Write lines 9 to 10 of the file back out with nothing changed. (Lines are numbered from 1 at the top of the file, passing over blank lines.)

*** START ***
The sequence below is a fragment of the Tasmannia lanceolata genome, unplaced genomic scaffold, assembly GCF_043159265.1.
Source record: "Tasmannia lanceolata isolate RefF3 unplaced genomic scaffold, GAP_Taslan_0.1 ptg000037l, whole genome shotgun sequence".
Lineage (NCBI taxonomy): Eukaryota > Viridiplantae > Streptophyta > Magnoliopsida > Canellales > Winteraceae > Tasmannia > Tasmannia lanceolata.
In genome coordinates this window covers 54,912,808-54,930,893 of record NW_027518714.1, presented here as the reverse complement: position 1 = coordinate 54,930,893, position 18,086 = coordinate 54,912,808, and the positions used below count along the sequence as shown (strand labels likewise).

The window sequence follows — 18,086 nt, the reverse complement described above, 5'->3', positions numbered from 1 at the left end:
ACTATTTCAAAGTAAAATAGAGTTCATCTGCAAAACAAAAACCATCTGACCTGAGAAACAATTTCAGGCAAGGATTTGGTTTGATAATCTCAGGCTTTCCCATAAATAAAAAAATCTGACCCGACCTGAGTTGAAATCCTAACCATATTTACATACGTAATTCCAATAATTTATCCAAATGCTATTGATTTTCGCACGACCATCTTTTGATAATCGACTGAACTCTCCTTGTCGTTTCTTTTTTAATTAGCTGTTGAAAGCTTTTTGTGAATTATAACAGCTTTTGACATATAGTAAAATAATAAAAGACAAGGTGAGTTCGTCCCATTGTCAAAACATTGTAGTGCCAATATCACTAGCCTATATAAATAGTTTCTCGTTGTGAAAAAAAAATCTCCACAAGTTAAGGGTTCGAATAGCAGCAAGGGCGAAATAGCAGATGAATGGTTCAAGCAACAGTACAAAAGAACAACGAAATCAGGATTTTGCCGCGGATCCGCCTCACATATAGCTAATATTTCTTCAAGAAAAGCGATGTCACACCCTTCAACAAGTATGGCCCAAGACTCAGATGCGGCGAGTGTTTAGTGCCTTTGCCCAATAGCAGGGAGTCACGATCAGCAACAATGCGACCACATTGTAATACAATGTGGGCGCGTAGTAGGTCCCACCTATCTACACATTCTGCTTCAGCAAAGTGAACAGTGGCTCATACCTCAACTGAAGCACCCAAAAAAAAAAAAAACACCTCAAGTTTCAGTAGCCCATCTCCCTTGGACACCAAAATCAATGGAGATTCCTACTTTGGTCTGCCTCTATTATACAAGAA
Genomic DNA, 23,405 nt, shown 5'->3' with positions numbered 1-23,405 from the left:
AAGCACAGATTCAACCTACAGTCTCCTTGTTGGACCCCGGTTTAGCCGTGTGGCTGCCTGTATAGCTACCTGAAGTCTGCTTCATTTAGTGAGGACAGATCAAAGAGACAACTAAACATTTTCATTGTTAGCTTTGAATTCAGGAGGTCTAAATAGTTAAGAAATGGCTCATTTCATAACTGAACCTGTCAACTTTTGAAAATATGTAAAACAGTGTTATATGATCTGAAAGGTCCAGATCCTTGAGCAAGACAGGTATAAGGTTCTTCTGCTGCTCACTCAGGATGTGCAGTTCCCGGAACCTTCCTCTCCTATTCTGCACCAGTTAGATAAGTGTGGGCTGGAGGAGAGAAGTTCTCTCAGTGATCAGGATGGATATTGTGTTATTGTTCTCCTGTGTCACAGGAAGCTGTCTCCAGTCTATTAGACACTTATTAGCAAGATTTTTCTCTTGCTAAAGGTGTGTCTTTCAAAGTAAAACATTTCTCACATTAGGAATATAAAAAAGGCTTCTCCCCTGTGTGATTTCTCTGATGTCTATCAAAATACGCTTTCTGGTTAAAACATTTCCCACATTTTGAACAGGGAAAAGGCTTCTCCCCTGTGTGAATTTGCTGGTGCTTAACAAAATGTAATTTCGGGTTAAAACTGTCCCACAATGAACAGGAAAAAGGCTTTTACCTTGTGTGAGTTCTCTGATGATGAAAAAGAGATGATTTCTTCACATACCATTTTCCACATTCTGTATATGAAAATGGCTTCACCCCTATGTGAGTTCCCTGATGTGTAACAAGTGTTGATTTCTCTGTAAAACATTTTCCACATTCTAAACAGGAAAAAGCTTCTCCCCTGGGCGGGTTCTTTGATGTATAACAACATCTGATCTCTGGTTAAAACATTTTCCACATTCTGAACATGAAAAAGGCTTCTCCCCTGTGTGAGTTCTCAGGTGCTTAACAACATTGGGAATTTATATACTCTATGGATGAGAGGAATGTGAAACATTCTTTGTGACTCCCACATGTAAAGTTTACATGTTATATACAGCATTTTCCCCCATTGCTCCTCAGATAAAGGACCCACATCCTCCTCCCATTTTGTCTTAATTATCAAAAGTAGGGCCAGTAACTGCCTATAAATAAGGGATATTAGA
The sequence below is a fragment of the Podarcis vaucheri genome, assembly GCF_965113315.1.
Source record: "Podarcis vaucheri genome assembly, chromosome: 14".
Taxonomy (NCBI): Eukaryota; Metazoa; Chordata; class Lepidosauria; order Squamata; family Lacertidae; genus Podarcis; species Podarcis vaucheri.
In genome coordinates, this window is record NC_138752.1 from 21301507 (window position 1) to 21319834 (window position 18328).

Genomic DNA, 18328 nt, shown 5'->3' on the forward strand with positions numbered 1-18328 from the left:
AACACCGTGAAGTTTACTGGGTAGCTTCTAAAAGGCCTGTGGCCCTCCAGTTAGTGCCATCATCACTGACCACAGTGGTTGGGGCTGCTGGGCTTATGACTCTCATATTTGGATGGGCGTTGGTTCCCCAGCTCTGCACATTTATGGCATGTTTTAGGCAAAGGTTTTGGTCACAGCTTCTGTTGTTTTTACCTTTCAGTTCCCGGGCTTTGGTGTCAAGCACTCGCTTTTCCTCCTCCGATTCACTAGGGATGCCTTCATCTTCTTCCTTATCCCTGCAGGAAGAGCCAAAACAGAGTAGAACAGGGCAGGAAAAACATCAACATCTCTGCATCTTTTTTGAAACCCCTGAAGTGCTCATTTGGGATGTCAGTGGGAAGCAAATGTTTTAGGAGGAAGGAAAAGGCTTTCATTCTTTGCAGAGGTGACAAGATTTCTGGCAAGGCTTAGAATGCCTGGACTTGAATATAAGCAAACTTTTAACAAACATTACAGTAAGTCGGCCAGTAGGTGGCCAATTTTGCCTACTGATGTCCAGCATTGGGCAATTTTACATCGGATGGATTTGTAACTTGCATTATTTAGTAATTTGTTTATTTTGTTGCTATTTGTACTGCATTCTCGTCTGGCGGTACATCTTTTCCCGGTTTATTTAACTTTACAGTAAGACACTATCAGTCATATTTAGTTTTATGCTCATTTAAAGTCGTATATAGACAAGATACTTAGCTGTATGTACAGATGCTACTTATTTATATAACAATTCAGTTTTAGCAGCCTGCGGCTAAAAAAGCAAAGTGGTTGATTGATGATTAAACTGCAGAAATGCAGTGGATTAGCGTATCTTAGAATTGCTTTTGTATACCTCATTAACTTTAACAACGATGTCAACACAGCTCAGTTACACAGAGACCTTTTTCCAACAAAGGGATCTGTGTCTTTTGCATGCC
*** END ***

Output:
The sequence below is a fragment of the Podarcis vaucheri genome, assembly GCF_965113315.1.
Source record: "Podarcis vaucheri genome assembly, chromosome: 14".